Matthew Sargent is busy planning for his spring crop at the Ochs 4-H Educational Center.
"Successful gardening is hard work,'' said Matthew, 9, as he, his mother and eight of his fellow 4-H Ochs Garden Club members weed in preparation for their new seedlings.
At the garden site, a 10-acre property off Hamlin Boulevard, youngsters experience firsthand the trials and tribulations of Florida gardening.
They delight in carrying home their successful harvest. They stress when frosts hit.
"I was very scared I was going to lose some plants, but we knew to put blankets over them,'' said Matthew, a homeschooled student.
February marks the halfway point on the 4-H calendar year, according to 4-H agent Jeanne Rogalsky, who oversees the program.
"This is the time you can easily see both parts of our program — how well our fall garden did, as well as the planting of the spring garden,'' Rogalsky said.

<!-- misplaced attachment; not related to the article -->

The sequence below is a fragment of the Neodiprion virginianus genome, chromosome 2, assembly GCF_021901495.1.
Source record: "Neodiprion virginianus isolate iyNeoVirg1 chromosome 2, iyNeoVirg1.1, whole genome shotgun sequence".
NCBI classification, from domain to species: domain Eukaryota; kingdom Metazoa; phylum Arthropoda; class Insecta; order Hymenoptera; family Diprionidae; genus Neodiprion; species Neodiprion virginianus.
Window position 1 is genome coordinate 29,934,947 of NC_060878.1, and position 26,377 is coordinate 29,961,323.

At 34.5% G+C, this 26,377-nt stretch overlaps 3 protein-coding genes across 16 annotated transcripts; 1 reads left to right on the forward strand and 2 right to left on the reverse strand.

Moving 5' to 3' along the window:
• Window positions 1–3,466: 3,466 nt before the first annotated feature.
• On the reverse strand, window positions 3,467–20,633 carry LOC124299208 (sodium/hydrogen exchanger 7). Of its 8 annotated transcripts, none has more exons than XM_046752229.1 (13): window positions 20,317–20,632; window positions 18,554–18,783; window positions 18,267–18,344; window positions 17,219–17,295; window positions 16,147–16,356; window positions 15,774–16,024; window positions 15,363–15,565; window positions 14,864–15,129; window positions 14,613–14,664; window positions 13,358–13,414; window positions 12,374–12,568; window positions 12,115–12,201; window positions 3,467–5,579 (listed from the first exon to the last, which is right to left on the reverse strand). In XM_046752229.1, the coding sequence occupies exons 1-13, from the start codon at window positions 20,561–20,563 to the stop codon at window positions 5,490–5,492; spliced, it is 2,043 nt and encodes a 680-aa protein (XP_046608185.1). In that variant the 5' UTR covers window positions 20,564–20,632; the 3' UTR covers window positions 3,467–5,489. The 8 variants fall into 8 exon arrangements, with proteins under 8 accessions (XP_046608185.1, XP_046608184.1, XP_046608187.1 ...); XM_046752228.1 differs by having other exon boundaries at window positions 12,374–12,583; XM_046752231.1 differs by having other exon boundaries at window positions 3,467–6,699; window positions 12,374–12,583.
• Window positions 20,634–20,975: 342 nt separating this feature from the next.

Three days a week, junior gardeners work side by side with their parents, digging holes, clearing weeds and composting.
In preparation for the upcoming planting, the kids selected what vegetables they wanted to include in their 10- by 12-foot plot. Pinellas County Extension's volunteer master gardeners and Rogalsky provide instruction on the new garden's design, the planting and maintaining of the garden.
After the youth spend an hour in the garden, they gather in the Honey House. The building got its name from the years it served as Chester Ochs place of business. Ochs, the original owner of the land was a citrus farmer who also sold honey, Rogalsky said.
Emily Vines, 13, president of the 4-H Ochs Garden Club, leads the group in saying the organization's 100-year-old 4-H pledge and the pledge of allegiance. The youngsters review current goings-on of the organization, eat cupcakes and chit-chat.
Emily sees her post as president as an opportunity.
"I've been coming here for two years, and I'm learning leadership, along with learning gardening. We also have the opportunity like going to the state fair,'' she said.